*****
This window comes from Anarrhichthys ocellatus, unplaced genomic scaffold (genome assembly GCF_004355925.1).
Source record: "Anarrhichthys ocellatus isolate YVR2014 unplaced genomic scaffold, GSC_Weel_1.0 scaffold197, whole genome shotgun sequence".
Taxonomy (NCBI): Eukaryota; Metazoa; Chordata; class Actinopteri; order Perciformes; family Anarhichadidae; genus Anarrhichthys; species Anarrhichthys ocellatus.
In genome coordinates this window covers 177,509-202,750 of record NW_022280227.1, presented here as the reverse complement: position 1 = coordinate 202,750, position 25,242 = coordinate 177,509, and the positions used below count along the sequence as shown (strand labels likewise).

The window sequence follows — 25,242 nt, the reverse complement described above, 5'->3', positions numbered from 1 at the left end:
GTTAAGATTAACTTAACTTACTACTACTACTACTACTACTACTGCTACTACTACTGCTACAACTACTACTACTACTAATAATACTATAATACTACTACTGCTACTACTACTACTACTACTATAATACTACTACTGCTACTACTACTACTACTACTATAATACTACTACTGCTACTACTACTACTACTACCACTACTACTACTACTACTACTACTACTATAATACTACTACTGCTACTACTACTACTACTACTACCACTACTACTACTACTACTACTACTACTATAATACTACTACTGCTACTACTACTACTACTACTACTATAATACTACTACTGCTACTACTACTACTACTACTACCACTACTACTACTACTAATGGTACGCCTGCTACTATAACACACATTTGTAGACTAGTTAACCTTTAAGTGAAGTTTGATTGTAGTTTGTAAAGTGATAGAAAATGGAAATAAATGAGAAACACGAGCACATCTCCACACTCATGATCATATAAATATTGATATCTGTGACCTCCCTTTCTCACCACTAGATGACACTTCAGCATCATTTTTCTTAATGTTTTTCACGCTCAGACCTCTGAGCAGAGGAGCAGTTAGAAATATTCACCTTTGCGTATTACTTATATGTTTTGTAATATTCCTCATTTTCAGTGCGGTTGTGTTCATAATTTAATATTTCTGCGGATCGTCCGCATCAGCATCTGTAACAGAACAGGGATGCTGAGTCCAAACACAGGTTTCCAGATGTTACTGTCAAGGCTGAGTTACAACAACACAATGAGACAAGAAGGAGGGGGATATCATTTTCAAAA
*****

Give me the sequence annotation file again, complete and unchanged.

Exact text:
This window comes from Anarrhichthys ocellatus, unplaced genomic scaffold (genome assembly GCF_004355925.1).
Source record: "Anarrhichthys ocellatus isolate YVR2014 unplaced genomic scaffold, GSC_Weel_1.0 scaffold197, whole genome shotgun sequence".
Taxonomy (NCBI): Eukaryota; Metazoa; Chordata; class Actinopteri; order Perciformes; family Anarhichadidae; genus Anarrhichthys; species Anarrhichthys ocellatus.
In genome coordinates this window covers 177,509-202,750 of record NW_022280227.1, presented here as the reverse complement: position 1 = coordinate 202,750, position 25,242 = coordinate 177,509, and the positions used below count along the sequence as shown (strand labels likewise).

The window sequence follows — 25,242 nt, the reverse complement described above, 5'->3', positions numbered from 1 at the left end:
GTTAAGATTAACTTAACTTACTACTACTACTACTACTACTACTGCTACTACTACTGCTACAACTACTACTACTACTAATAATACTATAATACTACTACTGCTACTACTACTACTACTACTATAATACTACTACTGCTACTACTACTACTACTACTATAATACTACTACTGCTACTACTACTACTACTACCACTACTACTACTACTACTACTACTACTATAATACTACTACTGCTACTACTACTACTACTACTACCACTACTACTACTACTACTACTACTACTATAATACTACTACTGCTACTACTACTACTACTACTACTATAATACTACTACTGCTACTACTACTACTACTACTACCACTACTACTACTACTAATGGTACGCCTGCTACTATAACACACATTTGTAGACTAGTTAACCTTTAAGTGAAGTTTGATTGTAGTTTGTAAAGTGATAGAAAATGGAAATAAATGAGAAACACGAGCACATCTCCACACTCATGATCATATAAATATTGATATCTGTGACCTCCCTTTCTCACCACTAGATGACACTTCAGCATCATTTTTCTTAATGTTTTTCACGCTCAGACCTCTGAGCAGAGGAGCAGTTAGAAATATTCACCTTTGCGTATTACTTATATGTTTTGTAATATTCCTCATTTTCAGTGCGGTTGTGTTCATAATTTAATATTTCTGCGGATCGTCCGCATCAGCATCTGTAACAGAACAGGGATGCTGAGTCCAAACACAGGTTTCCAGATGTTACTGTCAAGGCTGAGTTACAACAACACAATGAGACAAGAAGGAGGGGGATATCATTTTCAAAA